Sorry, SAP (SAP), I am a great admirer but Business ByDesign (codenamed A1S) has a few problems. The name is too long, the beta set of users is too small, the price is too high, the reference implementations and demos are too much old SAP, and the channel strategy is too 20th century. The name issue is no big deal; letâ€™s just call it BBD. The others will require a lot of work to overcome because BBD is the linchpin of SAPâ€™s objective of 100,000 users by the end of CY 2010. SAP doesnâ€™t consider BBD to be in â€œvolume availabilityâ€ until 2008 so there are a few months left to work out the kinks.
SAP says the small/medium enterprise (SME) BBD solution is already helping â€œan inaugural group of 20 live customersâ€ in the United States and Germany. Iâ€™ll have to dig out some old notes but I think SAP had more beta users when it brought Pandesic to the same market with the same delivery-model/channel strategy10 years ago. Given SAPâ€™s estimate of 1.5 million prospects in the 100-500 employee market band (60,000 in the U.S. and Germany alone), 2000â€”not 20â€”is the reference threshold it needs to shoot for. SAP BBD is available today for selected early customers in the United States and Germany, with the â€œopportunity now opening for early customers in China, France and the United Kingdom.â€ Hopefully there is multiple-thousand-client business in that pipeline given the test marketing that has been ongoing this year. During 2008, BBD is planned for expansion to countries such as Australia, Canada, India, Italy, Mexico, the Netherlands, the Nordic region, South Africa and Spain.
There is good news in the fact that the solution was built from the ground up on SAP NetWeaver. Its host in the Software as a Service (SaaS) delivery model will reportedly use SAPâ€™s own MaxDB open source software database and Unix. But do companies with 100-500 employees even have someone that can use SAP BBD Business Designer?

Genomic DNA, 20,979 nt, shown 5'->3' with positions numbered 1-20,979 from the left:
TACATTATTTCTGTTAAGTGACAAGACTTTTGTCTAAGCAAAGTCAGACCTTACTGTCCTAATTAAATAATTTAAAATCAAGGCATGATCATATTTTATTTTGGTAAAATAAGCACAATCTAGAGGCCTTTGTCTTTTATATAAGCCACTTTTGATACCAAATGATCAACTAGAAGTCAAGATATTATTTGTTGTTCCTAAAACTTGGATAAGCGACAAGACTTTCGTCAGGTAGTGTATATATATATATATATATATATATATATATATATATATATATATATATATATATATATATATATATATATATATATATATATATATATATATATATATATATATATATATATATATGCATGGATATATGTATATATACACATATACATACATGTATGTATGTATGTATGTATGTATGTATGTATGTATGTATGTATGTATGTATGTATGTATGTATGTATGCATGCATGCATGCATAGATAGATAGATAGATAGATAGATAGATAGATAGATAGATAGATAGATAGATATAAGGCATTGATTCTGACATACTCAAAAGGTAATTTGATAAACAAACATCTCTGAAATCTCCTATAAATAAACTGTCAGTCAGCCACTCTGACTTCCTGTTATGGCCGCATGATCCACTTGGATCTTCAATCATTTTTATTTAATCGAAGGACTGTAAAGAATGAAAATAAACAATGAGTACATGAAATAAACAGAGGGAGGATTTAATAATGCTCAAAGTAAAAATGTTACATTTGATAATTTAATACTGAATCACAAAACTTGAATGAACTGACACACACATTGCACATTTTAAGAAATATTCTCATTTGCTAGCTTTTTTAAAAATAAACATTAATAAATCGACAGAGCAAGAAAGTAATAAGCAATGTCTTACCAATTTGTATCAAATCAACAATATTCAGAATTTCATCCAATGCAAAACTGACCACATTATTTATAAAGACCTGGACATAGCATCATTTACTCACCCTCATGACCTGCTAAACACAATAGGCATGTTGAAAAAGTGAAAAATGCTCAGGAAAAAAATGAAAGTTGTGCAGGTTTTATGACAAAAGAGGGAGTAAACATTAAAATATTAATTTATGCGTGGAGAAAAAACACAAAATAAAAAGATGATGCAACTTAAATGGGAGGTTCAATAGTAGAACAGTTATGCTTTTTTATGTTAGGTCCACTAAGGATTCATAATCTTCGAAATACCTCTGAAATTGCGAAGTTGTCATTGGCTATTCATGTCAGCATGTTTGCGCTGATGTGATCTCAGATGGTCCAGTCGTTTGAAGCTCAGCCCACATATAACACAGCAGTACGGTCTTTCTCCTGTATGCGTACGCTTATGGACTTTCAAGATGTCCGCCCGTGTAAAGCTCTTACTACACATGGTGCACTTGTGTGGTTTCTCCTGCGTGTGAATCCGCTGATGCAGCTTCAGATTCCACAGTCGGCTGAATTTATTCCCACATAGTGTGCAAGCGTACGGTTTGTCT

The indirect channel is of course key to the SME market and the eventual success or failure of BBD. That is not the same as saying it will be sold indirect (such as via telemarketing). SAP needs to and says it will â€œrely significantly on its partner ecosystem strategyâ€ to drive the SAP BBD offering. The only ecosystem member announced or on SAPâ€™s website as of noon ET 9/19 is ADP. Some of its All-in-One-brand partners were shown on videotape at the press event but that makes channel overlap (SAP used the word â€œcannibalizationâ€ in the Q and A session) a real concern.
And most important, a minimum $4000-5000 per month price tag just does not feel â€œaffordable and easy to adopt.â€ I am not even sure per-user pricing is even the way to go but I need to do a little more research on that issue. I am guessing SAPâ€™s current SME installed base might be part of the pricing equation. SAP has a lot of customers in the 100-500 employee market band, especially outside of the U.S. That base could be used to build the BBD reference base quickly. But what would extensive customer migration from All in One to BBD do to the revenue flow from those current customers?
As Research 2.0 has discussed in its annual review of SAP, SAP BBD complements the existing Business One, Business All-in-One and SAP Business Suite (nee R/3) solutions. Business One is designed for the small business segment, while SAP Business All-in-One is built â€œspecifically for midsize companies that need deep industry-specific functionality,â€ what SAP calls microverticals (of which it has hundreds).
The offering puts SAP right up against offerings from its long-time partner Microsoft (MSFT) as well as Inuit (INTU), salesforce.com (CRM) and many others. It will not be just a matter of competing for customers, as SAP is used to. SAP will have to get its BBD ecosystem from Microsoft, Intuit, Lawson (LWSN), Infor, and so forth as well.